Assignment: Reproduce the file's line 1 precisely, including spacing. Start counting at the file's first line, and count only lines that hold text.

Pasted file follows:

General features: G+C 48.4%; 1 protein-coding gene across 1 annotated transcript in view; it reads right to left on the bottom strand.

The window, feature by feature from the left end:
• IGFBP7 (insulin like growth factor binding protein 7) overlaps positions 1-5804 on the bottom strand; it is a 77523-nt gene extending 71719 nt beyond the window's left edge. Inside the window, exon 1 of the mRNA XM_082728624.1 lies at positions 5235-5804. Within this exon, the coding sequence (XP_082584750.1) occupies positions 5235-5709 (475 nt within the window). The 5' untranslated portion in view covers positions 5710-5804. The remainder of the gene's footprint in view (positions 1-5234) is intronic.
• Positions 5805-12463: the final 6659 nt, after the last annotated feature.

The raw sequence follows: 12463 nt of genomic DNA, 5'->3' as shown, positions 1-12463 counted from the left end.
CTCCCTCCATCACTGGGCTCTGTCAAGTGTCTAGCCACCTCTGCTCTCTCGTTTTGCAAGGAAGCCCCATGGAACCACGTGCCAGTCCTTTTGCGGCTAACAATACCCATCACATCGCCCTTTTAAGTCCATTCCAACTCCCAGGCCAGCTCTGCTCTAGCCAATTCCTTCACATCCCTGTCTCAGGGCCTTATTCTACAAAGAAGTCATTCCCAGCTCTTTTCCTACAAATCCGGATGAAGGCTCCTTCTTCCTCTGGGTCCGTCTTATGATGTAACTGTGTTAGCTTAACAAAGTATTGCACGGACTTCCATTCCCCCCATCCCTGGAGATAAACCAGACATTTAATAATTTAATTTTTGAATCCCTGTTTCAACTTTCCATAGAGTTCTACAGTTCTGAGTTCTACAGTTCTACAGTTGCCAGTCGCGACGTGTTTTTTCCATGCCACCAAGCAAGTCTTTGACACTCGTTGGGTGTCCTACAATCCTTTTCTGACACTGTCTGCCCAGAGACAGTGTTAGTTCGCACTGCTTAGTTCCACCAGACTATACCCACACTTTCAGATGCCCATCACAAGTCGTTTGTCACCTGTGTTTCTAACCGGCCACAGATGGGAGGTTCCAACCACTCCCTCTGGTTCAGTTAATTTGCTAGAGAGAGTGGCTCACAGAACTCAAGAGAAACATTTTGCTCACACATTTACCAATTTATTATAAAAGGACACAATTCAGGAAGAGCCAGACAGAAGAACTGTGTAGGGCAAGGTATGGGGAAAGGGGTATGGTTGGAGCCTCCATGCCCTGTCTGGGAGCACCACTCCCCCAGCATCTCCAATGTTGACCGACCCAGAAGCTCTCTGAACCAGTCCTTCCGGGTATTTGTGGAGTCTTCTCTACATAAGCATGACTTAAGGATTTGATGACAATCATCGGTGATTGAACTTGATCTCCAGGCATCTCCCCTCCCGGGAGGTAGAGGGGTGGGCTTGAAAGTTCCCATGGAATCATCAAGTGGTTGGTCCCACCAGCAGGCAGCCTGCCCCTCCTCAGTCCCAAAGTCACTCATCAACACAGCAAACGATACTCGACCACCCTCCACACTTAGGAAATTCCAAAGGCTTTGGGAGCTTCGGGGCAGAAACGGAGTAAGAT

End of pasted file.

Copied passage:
General features: G+C 48.4%; 1 protein-coding gene across 1 annotated transcript in view; it reads right to left on the bottom strand.